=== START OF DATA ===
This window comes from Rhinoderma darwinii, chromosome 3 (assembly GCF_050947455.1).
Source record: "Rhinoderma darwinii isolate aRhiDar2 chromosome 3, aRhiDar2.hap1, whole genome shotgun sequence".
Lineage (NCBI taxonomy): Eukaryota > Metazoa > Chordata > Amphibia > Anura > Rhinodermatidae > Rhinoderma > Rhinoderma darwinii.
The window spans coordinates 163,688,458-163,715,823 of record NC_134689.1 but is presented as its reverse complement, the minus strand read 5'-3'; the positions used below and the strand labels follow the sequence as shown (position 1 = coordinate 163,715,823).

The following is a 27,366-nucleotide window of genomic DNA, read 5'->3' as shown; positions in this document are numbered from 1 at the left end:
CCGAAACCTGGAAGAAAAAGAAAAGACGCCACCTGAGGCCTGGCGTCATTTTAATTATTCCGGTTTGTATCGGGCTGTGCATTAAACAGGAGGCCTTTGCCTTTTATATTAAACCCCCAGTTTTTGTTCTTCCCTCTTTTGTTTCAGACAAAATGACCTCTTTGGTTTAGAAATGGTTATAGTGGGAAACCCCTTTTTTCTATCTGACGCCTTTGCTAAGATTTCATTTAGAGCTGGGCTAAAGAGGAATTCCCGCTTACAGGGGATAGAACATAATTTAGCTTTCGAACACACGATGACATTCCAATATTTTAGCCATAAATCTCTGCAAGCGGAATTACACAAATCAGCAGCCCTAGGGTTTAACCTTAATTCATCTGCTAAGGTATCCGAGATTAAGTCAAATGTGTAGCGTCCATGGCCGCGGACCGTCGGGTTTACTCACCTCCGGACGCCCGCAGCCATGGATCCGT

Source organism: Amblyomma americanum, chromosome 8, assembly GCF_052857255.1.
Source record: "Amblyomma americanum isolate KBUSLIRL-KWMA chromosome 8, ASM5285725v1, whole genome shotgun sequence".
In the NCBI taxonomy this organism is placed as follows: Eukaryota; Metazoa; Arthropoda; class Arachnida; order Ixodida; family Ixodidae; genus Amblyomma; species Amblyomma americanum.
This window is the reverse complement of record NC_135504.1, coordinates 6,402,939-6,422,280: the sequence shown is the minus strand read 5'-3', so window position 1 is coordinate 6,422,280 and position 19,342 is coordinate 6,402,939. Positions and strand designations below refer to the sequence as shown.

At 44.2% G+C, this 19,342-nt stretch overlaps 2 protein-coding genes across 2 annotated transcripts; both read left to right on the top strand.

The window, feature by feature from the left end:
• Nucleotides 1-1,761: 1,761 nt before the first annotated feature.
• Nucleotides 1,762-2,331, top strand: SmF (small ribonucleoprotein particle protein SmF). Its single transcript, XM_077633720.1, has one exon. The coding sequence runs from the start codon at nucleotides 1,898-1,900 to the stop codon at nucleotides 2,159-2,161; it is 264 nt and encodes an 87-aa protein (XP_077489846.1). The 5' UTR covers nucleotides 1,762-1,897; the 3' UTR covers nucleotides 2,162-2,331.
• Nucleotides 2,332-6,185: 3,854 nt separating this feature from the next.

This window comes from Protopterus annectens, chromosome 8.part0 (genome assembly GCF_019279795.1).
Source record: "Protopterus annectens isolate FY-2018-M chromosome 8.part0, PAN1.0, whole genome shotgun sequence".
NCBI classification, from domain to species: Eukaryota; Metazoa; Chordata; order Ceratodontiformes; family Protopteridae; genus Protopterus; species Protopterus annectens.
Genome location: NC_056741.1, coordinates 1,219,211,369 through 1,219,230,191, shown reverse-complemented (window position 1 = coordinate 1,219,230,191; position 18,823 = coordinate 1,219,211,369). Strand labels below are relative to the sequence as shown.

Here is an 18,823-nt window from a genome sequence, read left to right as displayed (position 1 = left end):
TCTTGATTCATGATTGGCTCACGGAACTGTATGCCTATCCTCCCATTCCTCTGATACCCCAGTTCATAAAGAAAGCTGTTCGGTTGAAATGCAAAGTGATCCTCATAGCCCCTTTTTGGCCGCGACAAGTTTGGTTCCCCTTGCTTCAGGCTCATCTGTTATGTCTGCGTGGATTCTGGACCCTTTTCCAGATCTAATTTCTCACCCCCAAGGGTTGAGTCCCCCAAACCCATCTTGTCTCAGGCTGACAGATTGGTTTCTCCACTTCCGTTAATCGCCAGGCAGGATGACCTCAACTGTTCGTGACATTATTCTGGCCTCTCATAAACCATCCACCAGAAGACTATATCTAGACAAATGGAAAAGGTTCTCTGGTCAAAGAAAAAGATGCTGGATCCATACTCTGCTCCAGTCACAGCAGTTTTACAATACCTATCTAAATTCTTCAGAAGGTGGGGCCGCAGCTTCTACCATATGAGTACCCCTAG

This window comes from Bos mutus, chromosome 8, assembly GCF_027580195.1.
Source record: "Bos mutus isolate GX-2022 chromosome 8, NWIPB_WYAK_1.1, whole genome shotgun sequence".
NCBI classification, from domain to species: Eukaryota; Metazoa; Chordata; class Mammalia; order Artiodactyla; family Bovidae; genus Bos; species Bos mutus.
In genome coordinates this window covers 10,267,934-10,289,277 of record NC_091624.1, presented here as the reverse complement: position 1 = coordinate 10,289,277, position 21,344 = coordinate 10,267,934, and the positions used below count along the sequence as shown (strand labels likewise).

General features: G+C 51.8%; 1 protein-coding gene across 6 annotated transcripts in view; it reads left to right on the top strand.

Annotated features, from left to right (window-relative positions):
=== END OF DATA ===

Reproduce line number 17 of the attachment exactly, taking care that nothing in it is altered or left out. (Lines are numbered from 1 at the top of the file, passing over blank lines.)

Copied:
Source record: "Protopterus annectens isolate FY-2018-M chromosome 8.part0, PAN1.0, whole genome shotgun sequence".